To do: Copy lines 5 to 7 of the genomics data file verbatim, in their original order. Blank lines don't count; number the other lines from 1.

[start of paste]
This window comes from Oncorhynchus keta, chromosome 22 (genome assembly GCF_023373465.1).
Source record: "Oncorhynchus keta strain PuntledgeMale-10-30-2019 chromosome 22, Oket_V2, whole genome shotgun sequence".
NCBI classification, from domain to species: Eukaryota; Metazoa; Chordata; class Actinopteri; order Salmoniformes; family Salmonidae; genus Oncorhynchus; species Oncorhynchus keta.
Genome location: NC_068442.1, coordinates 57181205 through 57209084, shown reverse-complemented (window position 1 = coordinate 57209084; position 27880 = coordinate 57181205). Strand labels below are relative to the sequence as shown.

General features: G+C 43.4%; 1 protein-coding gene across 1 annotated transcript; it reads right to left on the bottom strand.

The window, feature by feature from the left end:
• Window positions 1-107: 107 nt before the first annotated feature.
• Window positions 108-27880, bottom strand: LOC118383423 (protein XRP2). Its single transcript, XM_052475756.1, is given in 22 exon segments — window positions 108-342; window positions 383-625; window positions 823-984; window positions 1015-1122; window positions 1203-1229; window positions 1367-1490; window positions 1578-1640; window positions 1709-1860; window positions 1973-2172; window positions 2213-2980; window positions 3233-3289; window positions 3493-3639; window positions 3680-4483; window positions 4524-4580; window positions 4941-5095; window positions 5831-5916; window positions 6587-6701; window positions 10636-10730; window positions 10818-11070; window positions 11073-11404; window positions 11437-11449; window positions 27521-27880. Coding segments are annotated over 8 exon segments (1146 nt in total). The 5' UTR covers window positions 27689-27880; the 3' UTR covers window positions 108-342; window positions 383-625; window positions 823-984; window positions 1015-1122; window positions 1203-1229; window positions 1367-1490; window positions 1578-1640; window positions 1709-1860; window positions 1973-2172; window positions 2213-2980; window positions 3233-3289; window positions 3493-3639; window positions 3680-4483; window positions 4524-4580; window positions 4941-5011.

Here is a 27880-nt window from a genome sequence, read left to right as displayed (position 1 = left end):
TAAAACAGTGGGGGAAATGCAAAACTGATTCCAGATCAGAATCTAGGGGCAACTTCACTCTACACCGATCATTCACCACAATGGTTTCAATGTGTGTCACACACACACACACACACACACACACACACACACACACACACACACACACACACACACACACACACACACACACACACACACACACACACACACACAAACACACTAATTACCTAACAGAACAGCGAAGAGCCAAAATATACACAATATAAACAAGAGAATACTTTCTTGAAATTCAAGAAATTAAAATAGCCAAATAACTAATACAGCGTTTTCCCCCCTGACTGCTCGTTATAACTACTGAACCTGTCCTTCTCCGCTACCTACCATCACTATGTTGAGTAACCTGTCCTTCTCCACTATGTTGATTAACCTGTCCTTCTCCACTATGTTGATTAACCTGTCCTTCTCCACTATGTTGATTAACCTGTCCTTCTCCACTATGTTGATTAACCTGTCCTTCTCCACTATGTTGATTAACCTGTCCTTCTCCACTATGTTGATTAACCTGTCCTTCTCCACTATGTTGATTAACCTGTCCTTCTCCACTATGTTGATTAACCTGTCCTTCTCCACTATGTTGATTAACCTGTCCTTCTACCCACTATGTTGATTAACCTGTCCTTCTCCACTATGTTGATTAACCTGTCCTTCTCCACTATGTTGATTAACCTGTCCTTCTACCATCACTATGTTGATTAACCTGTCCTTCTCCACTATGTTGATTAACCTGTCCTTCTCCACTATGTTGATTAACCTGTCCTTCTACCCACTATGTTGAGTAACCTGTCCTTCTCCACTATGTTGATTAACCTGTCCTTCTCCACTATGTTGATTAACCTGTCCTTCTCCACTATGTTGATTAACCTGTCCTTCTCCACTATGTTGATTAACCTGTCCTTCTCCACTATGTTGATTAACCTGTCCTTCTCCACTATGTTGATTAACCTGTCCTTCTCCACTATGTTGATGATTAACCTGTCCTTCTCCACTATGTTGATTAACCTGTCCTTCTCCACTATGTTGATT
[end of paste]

General features: G+C 43.4%; 1 protein-coding gene across 1 annotated transcript; it reads right to left on the bottom strand.

The window, feature by feature from the left end:
• Window positions 1-107: 107 nt before the first annotated feature.